Posted by Jon Chappell on Wednesday December 3 2008 5:57 AM to Cameras, Indie
0 comments Posted Permalink


RED introduces brand new DSMC system

Everyone's been talking about it. Today RED announced its redesigned Scarlet and Epic offerings, thought to be taken back to the drawing board due to the sudden competition from traditional SLR cameras such as the Canon 5D MkII.

At the core of RED's new offerings is the DSMC (Digital Stills and Motion Camera) system. You select the "brain" (sensor and body) of the camera and then mix and match components based on your requirements. You need never buy another whole camera again - just upgrade components as and when they are released.

In addition to the previously-announced Mysterium-X sensor capable of recording at 5K, they have developed Mysterium Monstro, which captures at up to 28K. To put things in perspective, IMAX footage is around 10K so that is almost 3x IMAX resolution! It can capture 261 megapixel (MP) still images too, which means that if you printed out an image at 300 dpi, it would cover approximately 77 square feet!

Epic "brains" come in large, rugged cases whereas Scarlet ones come in smaller and lighter cases designed for traveling. The "brains" available are:

Scarlet models

3K - up to 120 fps with lens
* 2/3" Mysterium-X
* Comes with fixed 8x lens
* This is the original Scarlet announced at NAB
* The original price was $3000 but price is now TBD so it could end up lower
* Captures stills at 4.9 MP
* Fall 2009

3K - up to 120 fps
* 2/3" Mysterium-X
* Mini-RED, C, B4 mounts
* Basically the original Scarlet with the ability to change lenses
* Captures stills at 4.9 MP
* $2,500
* Summer / Fall 2009

5K - up to 30 fps
* S35 Mysterium-X
* RED, PL, Canon, Nikon mounts
* Captures stills at 13.8 MP
* $7,000
* Spring/Summer 2009

6K - up to 30 fps
* FF35 Mysterium Monstro
* RED, Canon, Nikon mounts
* Captures stills at 24 MP
* $12,000
* Winter 2009

Epic models

5K - up to 100 fps
* S35 Mysterium-X
* RED, PL, Canon, Nikon mounts
* Captures stills at 13.8 MP
* $28,000
* Summer/Fall 2009

6K - up to 100 fps
* FF35 Mysterium Monstro
* RED, Canon, Nikon mounts
* Captures stills at 24 MP
* $35,000
* Winter 2009

9K - up to 50 fps
* 645 Mysterium Monstro
* RED, Medium Format, Mamiya mounts
* Captures stills at 65 MP
* $45,000
* Spring 2010

28K - up to 25 fps
* 617 Mysterium Monstro
* Linhof, Alpa mounts
* Captures stills at 261 MP (!)
* $55,000
* Spring 2010

But what on earth do you capture that amount of data to? Well, you have a choice of internal memory, special high-speed DSMC CF or SSD modules (most likely a ton of regular CFs or SSDs in a RAID 0 configuration) or, intriguingly, wireless or ethernet transfer. I'm guessing those last two won't be an option for larger resolutions but hopefully you will be able to send out a proxy version for previewing.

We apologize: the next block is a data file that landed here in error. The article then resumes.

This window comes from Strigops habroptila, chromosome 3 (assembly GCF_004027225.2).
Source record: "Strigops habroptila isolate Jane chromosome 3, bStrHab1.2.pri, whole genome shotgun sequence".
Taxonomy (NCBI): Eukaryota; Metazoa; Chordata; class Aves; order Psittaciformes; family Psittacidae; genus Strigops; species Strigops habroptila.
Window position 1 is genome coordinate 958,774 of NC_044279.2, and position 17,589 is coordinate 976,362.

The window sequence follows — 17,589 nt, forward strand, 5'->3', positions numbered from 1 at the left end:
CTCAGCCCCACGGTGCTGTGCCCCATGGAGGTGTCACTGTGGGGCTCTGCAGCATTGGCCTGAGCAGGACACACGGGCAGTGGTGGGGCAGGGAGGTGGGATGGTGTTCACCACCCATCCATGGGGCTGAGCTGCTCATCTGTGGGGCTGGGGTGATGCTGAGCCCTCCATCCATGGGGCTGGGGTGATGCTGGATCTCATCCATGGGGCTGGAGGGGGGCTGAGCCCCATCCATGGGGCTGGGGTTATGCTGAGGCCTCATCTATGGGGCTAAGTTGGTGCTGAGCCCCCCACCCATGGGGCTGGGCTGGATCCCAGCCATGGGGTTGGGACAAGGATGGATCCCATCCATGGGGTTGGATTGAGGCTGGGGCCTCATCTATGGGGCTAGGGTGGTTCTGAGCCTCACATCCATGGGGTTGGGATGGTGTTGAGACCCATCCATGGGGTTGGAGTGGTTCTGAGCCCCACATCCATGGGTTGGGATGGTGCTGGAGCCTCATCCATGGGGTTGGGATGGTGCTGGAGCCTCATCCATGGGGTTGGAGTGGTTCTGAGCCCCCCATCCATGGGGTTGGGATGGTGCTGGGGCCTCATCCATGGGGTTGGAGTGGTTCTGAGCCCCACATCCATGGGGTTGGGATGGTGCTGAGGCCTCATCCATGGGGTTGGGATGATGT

Oh, and you can also link two together for stereoscopic imaging which is unbelievably awesome. The image shows two Scarlets in stereoscopic configuration but it's not stated whether or not the Epics can do it too (particularly the huge 28K one). That'd be interesting to know.

The idea behind the camera is that you swap parts so you could buy a Scarlet and gradually work your way up to a higher model over time without having to re-purchase any extra equipment. This is perfectly possible but it is worth mentioning that some of the models have different lens mounts, and Mysterium-X lenses will not work very well with a Monstro as they are designed for a sensor that is considerably smaller.

The only downside is that Scarlet was originally scheduled for release in January 2009 (I forget when Epic was supposed to be released) so these dates have been pushed back. But I think we can all agree it will be worth it in the end.

Read more at RED's site.

Posted by Jon Chappell on Thursday November 13 2008 9:38 AM to Cameras, Indie
0 comments Posted Permalink


NAB 2008 Summary

If, like me, you couldn't possibly keep up with all of the goings-on at NAB and decided to wait it out until the end, here is a short summary of the biggest announcements (or the ones most interesting to me anyway) in bitesize form.

RED
New low-end portable camera Scarlet
  • 3K
  • Around $3000
  • Early 2009 release
  • New Mysterium X Sensor
  • 1-120 fps (180 fps burst)
  • 100MB/sec Redcode RAW and RGB recording via dual Compact Flash
  • 4.8 inch LCD
  • Fixed 8x T2.8 lens
  • Auto and manual shooting modes
  • Wi-Fi control - this one opens up many possibilities

PVC Scarlet write-up

New high-end camera Epic
  • 5K (up from 4K)
  • I have heard both $30,000 and $40,000 quoted (up from $17,500)
  • Early 2009 release
  • New Full-Frame S35 Mysterium X Sensor
  • 1-100 fps (up from 1-60 fps)
  • 100MB/sec (up from 36 MB/sec) Redcode and HDMI recording
  • 6 lb body (down from 10 lbs)